Some participants assigned to an “environment condition” were given these instructions: “Imagine that you are shopping for a six-pack of 16.9-ounce bottled water and trying to make the most environmentally friendly purchase.” In their searches, they were told to “gather information that helps to guide your choices about environmentally friendly bottled water purchases.”

Participants without the “environment condition” received very similar instructions, except references to the environment and environmentally friendly, were removed.

Researchers analyzed the internet searches, looking at query terms, site visits, and stance. They also placed the websites into five categories: aggregator, commercial, forum, informational, and news.

On average, participants conducted six queries and used eight different terms. Participants tasked with the environmental goal recorded more questions and search terms than participants without that goal. Search terms ran the gamut, from artesian well and mountain spring to pollution and plant-based, to types of plastic and comparison.

The study showed that participants opted for more superficial searching, possibly a result of the time constraints. 

“Participants used very few terms that tapped deeper background knowledge or analysis,” according to the study. “For example, when evaluating bottled water products, it may be useful to learn about industry regulations or safety reports. However, participants incorporated less than one of such terms in their searches, on average. Although they may have encountered this information on visited sites, participants did not seek such knowledge directly.”

The team made additional findings:

  • Query terms influenced the types of sites obtained in a search, which in turn shaped the overall search stance. Both aggregator and commercial sites were commonly encountered, and participants’ search strategies had a “meaningful impact” on the kind of information — and possibly the quality of information — they obtained.
  • More than one-third of participants’ visits were to commercial sites, and about one-fourth were to aggregator sites that offer a curated collection of links and articles that mix opinion, journalism, and advertising. So participants spent most of their search, nearly 58 percent, viewing the most potentially biased sites.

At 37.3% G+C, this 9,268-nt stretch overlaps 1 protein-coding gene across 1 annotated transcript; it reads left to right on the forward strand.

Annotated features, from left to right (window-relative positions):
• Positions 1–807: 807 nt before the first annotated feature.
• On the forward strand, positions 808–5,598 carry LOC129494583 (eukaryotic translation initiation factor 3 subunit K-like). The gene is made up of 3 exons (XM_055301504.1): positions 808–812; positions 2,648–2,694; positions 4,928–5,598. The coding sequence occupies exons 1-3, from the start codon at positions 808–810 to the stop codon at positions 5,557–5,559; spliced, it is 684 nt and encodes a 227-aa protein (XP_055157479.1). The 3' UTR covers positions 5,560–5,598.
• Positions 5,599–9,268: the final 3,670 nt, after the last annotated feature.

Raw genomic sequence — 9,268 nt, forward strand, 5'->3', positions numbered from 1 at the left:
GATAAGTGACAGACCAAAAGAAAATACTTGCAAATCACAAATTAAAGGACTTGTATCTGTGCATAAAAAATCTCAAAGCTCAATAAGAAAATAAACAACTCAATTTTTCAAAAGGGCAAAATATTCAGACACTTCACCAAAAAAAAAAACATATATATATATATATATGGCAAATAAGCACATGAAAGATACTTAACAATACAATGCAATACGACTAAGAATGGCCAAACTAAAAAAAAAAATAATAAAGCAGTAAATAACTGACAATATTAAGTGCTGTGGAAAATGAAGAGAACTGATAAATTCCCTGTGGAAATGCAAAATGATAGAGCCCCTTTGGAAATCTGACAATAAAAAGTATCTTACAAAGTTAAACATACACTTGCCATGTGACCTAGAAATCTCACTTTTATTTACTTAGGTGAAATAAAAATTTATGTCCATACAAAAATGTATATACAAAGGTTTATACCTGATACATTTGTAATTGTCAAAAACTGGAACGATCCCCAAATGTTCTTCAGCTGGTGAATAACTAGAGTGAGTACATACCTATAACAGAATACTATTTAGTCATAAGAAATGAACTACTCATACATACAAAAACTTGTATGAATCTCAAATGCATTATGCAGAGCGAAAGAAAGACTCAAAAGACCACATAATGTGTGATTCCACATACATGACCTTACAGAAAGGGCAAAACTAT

• When participants plugged in environmental and analytical search terms, they were more likely to visit sites such as nytimes.com (The New York Times) or foodandwaterwatch.org that bills itself as an advocate for healthy food and clean water. Participants were less likely to visit sites such as bottledwater.org (operated by the International Bottled Water Association) or dasani.com (a commercial site) that advocated for bottled water purchases.
  • Aggregator sites were more likely to present bottled water as harmful to the environment, economically problematic, and damaging to one’s health.
  • Participants were more likely to buy bottled water when they visited websites that emphasized environmental, economic, or health benefits for bottled water. These sites took a positive stance.
  • Participants who encountered a more negative stance were less likely to purchase bottled water.
  • When asked to think specifically about environmental impacts, participants were less inclined to buy bottled water. If they did choose to buy, they tended to choose bottles made from recycled plastic and were less likely to buy water from mountain spring sources.

According to the study, the most critical finding related to the influence of a search stance — positive or negative — is on our decision-making. Even a roughly 10-minute search could nudge a participant in one direction or another, Roscoe says.

Though researchers focused on water bottles, the lessons learned in the study apply to any decision-making using online searches. Whether we are searching for a recipe or information about vaccines, we should be concerned with the quality of the answers we find, Roscoe says.

And that begins and ends with how we go about getting those answers.

“It’s still the same search process,” he says. 

In the know

To boost the quality of online searching, Roscoe and Grebitus offer several recommendations:

Know sources. Have any idea where your information comes from — retailers, government, public institutions, advocacy groups, and more. “Be a bit more aware,” Grebitus says. “Are the first two hits in your search from advertisers?”

Be mindful. Seek out different perspectives and look at the evidence. “It comes down to who has the evidence-based website, not the slickest website,” Roscoe says.

Check yourself. Be aware of your bias, which can cause you to avoid dissenting voices and information. “We like to confirm what we already believe. We don’t want to challenge our beliefs,” Roscoe says.

Education matters. Try to inform yourself about a topic. With the water bottle example, for instance, learn basics about recycling such as the differences between type 4 and type 2 plastic. “The more knowledgeable we are, the more we can evaluate the evidence,” Roscoe says. “If you don’t know anything about recycling, you can’t make an informed choice.”

Think first. Don’t take information at face value; critical thinking is necessary. “Don’t just read information, but read it with a purpose,” Grebitus says.